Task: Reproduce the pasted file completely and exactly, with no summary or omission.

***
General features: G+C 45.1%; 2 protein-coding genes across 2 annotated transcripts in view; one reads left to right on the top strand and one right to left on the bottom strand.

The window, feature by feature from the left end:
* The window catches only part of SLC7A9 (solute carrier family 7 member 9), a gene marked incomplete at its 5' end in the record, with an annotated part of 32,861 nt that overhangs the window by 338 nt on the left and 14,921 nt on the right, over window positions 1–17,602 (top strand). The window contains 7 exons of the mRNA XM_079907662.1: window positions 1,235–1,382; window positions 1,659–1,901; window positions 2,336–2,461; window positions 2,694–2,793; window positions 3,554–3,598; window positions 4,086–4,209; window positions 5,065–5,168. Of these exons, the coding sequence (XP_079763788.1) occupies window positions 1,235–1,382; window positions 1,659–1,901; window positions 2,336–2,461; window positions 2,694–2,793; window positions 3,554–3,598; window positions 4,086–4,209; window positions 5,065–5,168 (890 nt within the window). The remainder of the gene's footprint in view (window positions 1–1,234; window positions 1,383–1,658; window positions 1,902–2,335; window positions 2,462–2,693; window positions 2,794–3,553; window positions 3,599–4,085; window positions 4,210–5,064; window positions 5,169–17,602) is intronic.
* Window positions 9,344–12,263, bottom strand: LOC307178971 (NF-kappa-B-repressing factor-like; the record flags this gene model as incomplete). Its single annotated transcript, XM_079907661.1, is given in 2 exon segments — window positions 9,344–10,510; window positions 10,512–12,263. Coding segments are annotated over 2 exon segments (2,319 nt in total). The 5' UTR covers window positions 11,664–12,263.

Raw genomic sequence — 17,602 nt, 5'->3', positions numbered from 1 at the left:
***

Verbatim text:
General features: G+C 45.1%; 2 protein-coding genes across 2 annotated transcripts in view; one reads left to right on the top strand and one right to left on the bottom strand.

The window, feature by feature from the left end:
* The window catches only part of SLC7A9 (solute carrier family 7 member 9), a gene marked incomplete at its 5' end in the record, with an annotated part of 32,861 nt that overhangs the window by 338 nt on the left and 14,921 nt on the right, over window positions 1–17,602 (top strand). The window contains 7 exons of the mRNA XM_079907662.1: window positions 1,235–1,382; window positions 1,659–1,901; window positions 2,336–2,461; window positions 2,694–2,793; window positions 3,554–3,598; window positions 4,086–4,209; window positions 5,065–5,168. Of these exons, the coding sequence (XP_079763788.1) occupies window positions 1,235–1,382; window positions 1,659–1,901; window positions 2,336–2,461; window positions 2,694–2,793; window positions 3,554–3,598; window positions 4,086–4,209; window positions 5,065–5,168 (890 nt within the window). The remainder of the gene's footprint in view (window positions 1–1,234; window positions 1,383–1,658; window positions 1,902–2,335; window positions 2,462–2,693; window positions 2,794–3,553; window positions 3,599–4,085; window positions 4,210–5,064; window positions 5,169–17,602) is intronic.
* Window positions 9,344–12,263, bottom strand: LOC307178971 (NF-kappa-B-repressing factor-like; the record flags this gene model as incomplete). Its single annotated transcript, XM_079907661.1, is given in 2 exon segments — window positions 9,344–10,510; window positions 10,512–12,263. Coding segments are annotated over 2 exon segments (2,319 nt in total). The 5' UTR covers window positions 11,664–12,263.

Raw genomic sequence — 17,602 nt, 5'->3', positions numbered from 1 at the left: